Moose on the Loose! Half-Ton Visitors Crash Colorado Resorts

By Vincent Del Giudice | April 15, 2019

Colorado’s moose population has boomed over the past few decades and that’s led to surprise encounters between human and beast in mountain resort towns, including house crashing.

This year in Breckenridge, the sound of breaking glass prompted residents to call police to report a burglar. Instead, officers found an adult cow moose curled up on the basement floor. In nearby Keystone, firefighters extracted a bull moose lodged in a home’s window well for six hours.

The state estimates today’s moose population at 2,500 following “re-introduction” efforts that started in 1978 with 12 animals from Utah.

Before 1978, only the occasional moose from Wyoming wandered across the state line for a visit. Officials advocated the regional transfers to Colorado “because of the abundant habitat available and lack of natural predators,” according to Colorado Parks & Wildlife.

Calling 911

Wildlife officers and emergency squads employ creativity in dealing with the half-ton intruders who don’t take kindly to humans. A man walking his dog was injured by a mother moose with her calf this month in Breckenridge, according to the Vail Daily.

At the Keystone window well incident, firefighters built “a makeshift contraption comprised of a ladder and a pulley system attached to a nearby tree” to winch the moose after it was tranquilized, Colorado Parks & Wildlife said in a press release. “One thing the public should know – tranquilizing a moose is nowhere near as simple as it sounds,” Tom Davies, a district wildlife manager, said afterwards.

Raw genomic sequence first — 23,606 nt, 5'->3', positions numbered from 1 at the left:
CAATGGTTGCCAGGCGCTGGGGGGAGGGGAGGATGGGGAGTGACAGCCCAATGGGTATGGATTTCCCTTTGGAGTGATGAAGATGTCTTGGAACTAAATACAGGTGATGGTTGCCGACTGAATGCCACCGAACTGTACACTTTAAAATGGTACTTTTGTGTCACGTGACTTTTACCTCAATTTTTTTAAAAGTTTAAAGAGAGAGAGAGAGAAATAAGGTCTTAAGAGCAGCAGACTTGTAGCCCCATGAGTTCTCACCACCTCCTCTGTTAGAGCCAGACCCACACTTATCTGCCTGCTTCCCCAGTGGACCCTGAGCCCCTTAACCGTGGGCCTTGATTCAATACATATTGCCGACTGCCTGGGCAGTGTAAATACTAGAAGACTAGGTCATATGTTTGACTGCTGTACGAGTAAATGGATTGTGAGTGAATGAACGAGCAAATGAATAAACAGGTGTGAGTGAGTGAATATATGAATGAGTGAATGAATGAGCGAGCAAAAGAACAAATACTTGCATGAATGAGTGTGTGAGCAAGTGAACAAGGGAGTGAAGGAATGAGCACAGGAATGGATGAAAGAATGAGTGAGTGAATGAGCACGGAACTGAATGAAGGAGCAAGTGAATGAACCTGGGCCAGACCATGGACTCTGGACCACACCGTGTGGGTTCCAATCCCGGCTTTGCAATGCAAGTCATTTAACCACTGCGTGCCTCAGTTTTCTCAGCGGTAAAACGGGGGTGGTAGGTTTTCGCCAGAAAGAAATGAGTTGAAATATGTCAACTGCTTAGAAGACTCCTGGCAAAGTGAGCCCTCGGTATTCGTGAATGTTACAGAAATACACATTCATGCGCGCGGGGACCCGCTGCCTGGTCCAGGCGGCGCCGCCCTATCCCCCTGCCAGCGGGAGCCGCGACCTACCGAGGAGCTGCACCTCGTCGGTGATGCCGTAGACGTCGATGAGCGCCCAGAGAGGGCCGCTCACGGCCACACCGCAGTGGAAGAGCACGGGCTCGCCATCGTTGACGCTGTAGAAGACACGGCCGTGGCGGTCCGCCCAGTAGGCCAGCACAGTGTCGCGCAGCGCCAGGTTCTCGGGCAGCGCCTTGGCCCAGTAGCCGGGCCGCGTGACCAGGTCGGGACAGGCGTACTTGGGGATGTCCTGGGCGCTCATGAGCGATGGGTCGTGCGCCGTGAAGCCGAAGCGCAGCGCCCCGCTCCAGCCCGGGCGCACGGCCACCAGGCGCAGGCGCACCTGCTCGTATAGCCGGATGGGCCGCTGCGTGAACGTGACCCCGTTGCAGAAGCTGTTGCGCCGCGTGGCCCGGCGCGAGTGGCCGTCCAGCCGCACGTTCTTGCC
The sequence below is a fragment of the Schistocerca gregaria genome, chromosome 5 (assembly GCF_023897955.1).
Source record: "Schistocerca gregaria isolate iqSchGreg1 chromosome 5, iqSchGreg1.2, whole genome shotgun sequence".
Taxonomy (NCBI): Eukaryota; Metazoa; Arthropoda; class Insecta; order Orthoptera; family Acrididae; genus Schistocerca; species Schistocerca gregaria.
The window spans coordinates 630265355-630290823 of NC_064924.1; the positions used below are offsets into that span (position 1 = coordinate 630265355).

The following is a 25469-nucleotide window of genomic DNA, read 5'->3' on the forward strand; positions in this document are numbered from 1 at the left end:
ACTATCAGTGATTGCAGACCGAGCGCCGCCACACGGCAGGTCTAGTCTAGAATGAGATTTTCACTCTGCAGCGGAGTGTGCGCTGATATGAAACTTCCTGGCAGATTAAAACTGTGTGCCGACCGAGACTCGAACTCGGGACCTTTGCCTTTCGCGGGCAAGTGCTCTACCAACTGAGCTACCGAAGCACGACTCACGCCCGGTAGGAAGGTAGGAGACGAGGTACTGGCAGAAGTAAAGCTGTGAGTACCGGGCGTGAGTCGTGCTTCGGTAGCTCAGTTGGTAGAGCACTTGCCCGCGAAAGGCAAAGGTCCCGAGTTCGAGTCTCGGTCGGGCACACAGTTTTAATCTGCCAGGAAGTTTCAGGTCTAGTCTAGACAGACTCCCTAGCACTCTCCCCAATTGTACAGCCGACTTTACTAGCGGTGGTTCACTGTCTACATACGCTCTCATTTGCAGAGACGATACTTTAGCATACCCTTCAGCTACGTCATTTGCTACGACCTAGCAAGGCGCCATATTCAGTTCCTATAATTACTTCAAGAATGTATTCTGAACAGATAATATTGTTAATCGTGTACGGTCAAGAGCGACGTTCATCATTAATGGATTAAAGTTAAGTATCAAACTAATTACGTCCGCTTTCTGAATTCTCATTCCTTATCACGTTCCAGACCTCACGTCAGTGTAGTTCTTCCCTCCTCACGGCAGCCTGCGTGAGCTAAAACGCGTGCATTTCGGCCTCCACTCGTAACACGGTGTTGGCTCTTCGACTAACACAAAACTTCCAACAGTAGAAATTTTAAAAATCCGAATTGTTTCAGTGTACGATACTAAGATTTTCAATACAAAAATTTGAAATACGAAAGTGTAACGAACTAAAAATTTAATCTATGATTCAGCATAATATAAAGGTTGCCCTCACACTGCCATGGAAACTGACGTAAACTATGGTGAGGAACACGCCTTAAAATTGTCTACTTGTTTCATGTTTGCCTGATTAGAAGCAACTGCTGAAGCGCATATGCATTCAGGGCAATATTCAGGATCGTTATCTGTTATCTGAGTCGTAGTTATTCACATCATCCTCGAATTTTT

At the Breckenridge home break-in, first responders moved the tranquilized beast up a stairwell, out a door and onto a trailer. It was then released into the wild.

Jeff Berino, chief of Summit Fire & EMS in Silverthorne, said it used to be “a special treat” to see moose. So far this year, his firefighters have responded to three calls involving the animals, including Keystone’s moose in the window well and to assist wildlife officers with a moose with “something trapped in its antlers,” Berino said.

Drew Hoehn, a battalion chief with the Red, White & Blue Fire District, which provided muscle for the Breckenridge moose home invasion, said: “We do not have policy on dealing with wildlife, but rather defer to law enforcement.” The team’s work with other agencies is essential in tackling such “rather unorthodox requests,” Hoehn said.

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